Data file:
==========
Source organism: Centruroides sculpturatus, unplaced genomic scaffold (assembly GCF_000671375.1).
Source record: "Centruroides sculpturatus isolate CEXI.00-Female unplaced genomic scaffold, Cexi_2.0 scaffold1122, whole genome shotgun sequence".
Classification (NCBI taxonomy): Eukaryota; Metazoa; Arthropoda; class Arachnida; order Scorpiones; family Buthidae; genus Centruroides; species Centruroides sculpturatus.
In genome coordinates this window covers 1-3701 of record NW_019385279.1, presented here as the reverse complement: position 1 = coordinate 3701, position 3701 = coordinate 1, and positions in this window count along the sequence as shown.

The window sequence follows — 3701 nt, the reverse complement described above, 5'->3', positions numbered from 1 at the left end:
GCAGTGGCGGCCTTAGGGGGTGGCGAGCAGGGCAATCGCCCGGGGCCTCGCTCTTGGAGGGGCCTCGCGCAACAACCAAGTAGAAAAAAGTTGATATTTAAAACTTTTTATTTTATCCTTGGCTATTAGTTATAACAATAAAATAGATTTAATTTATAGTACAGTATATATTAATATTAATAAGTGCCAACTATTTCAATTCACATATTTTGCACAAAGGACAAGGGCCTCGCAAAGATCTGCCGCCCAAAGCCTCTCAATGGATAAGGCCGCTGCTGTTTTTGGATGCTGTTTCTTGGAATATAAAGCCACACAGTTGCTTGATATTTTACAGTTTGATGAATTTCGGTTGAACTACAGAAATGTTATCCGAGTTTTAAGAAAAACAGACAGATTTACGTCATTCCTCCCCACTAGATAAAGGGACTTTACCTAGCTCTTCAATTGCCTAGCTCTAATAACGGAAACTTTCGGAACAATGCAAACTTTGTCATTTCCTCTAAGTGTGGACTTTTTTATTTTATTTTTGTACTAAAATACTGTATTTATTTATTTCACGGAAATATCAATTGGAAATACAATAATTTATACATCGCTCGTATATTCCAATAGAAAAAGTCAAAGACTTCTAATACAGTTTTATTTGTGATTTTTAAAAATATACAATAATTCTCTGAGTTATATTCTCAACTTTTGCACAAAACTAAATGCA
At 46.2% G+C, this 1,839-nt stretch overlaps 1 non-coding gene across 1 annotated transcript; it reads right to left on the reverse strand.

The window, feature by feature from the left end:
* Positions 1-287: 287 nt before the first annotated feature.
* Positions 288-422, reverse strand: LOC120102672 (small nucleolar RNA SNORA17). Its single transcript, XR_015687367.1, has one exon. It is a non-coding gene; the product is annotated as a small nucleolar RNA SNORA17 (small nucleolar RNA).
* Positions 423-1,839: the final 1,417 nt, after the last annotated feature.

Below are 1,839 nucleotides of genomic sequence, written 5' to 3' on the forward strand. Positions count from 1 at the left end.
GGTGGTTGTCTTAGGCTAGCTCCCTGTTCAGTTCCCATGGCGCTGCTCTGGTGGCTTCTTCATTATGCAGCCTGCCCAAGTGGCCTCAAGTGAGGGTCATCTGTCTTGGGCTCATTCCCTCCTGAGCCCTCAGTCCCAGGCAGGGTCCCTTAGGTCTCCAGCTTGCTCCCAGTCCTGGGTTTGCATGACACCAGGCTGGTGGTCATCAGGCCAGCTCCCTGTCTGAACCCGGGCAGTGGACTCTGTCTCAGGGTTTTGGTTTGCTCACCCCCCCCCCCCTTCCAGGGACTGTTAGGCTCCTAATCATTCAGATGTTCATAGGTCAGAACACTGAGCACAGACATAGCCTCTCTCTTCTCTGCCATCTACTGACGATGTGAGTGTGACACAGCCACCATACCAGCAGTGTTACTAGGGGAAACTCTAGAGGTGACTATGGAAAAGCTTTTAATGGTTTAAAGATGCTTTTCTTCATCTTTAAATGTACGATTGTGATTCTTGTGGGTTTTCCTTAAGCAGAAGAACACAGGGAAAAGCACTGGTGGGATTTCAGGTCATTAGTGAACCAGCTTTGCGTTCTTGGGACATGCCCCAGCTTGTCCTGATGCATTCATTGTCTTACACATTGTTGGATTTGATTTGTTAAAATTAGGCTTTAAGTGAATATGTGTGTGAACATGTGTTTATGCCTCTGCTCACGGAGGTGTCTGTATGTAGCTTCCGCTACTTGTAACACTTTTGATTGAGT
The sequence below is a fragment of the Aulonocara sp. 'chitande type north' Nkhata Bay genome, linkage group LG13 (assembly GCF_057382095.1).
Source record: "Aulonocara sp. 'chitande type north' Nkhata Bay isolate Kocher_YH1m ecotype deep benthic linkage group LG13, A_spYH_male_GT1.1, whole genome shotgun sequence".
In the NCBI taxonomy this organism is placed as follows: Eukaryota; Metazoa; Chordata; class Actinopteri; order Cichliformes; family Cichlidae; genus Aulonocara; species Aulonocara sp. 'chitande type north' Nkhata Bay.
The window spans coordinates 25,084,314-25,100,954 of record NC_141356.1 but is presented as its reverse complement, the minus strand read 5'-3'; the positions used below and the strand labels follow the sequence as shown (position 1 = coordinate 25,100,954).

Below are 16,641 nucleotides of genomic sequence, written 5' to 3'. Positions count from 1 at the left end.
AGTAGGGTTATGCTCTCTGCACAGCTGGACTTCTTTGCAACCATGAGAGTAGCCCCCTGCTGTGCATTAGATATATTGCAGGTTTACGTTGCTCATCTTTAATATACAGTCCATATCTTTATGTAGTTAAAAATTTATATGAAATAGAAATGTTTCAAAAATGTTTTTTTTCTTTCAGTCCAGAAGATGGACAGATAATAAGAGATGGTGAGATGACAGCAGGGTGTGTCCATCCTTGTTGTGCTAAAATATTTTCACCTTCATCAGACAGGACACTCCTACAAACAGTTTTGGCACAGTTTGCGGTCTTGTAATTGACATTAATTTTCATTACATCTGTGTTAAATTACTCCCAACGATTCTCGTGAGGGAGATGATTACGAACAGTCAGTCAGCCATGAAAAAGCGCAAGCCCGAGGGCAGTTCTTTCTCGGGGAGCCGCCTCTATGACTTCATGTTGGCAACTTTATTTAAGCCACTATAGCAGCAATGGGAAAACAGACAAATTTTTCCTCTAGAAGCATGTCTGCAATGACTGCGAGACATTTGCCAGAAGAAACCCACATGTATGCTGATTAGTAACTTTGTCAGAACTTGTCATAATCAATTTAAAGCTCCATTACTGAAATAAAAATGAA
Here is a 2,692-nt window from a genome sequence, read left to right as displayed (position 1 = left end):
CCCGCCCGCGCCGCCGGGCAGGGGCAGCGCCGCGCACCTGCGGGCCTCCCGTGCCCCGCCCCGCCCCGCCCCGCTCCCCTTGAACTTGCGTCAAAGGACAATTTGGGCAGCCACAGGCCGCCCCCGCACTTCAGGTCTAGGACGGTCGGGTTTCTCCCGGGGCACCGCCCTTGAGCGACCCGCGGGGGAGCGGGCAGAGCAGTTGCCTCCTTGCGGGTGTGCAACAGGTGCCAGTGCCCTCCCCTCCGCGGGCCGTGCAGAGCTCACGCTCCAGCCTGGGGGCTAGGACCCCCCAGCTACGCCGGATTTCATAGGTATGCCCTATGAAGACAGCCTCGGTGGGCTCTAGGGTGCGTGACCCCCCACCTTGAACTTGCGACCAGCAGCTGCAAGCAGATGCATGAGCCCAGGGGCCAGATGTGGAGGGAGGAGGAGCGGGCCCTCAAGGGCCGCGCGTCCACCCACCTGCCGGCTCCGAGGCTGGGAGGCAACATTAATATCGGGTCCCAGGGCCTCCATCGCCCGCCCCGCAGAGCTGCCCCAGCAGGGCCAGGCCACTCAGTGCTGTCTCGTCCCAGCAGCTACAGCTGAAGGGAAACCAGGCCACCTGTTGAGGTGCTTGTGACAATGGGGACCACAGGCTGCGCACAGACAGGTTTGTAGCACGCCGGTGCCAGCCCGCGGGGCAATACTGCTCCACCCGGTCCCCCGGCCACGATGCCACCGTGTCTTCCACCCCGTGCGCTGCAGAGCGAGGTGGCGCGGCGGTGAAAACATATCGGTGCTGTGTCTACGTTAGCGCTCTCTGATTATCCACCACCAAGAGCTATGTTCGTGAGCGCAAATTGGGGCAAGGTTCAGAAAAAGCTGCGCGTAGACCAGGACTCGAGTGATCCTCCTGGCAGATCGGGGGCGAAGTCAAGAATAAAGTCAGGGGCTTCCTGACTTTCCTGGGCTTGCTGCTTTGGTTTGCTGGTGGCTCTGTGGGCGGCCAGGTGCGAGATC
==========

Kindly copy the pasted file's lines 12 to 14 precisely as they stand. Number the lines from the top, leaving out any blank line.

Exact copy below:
Below are 1,839 nucleotides of genomic sequence, written 5' to 3' on the forward strand. Positions count from 1 at the left end.
GGTGGTTGTCTTAGGCTAGCTCCCTGTTCAGTTCCCATGGCGCTGCTCTGGTGGCTTCTTCATTATGCAGCCTGCCCAAGTGGCCTCAAGTGAGGGTCATCTGTCTTGGGCTCATTCCCTCCTGAGCCCTCAGTCCCAGGCAGGGTCCCTTAGGTCTCCAGCTTGCTCCCAGTCCTGGGTTTGCATGACACCAGGCTGGTGGTCATCAGGCCAGCTCCCTGTCTGAACCCGGGCAGTGGACTCTGTCTCAGGGTTTTGGTTTGCTCACCCCCCCCCCCCTTCCAGGGACTGTTAGGCTCCTAATCATTCAGATGTTCATAGGTCAGAACACTGAGCACAGACATAGCCTCTCTCTTCTCTGCCATCTACTGACGATGTGAGTGTGACACAGCCACCATACCAGCAGTGTTACTAGGGGAAACTCTAGAGGTGACTATGGAAAAGCTTTTAATGGTTTAAAGATGCTTTTCTTCATCTTTAAATGTACGATTGTGATTCTTGTGGGTTTTCCTTAAGCAGAAGAACACAGGGAAAAGCACTGGTGGGATTTCAGGTCATTAGTGAACCAGCTTTGCGTTCTTGGGACATGCCCCAGCTTGTCCTGATGCATTCATTGTCTTACACATTGTTGGATTTGATTTGTTAAAATTAGGCTTTAAGTGAATATGTGTGTGAACATGTGTTTATGCCTCTGCTCACGGAGGTGTCTGTATGTAGCTTCCGCTACTTGTAACACTTTTGATTGAGT
The sequence below is a fragment of the Aulonocara sp. 'chitande type north' Nkhata Bay genome, linkage group LG13 (assembly GCF_057382095.1).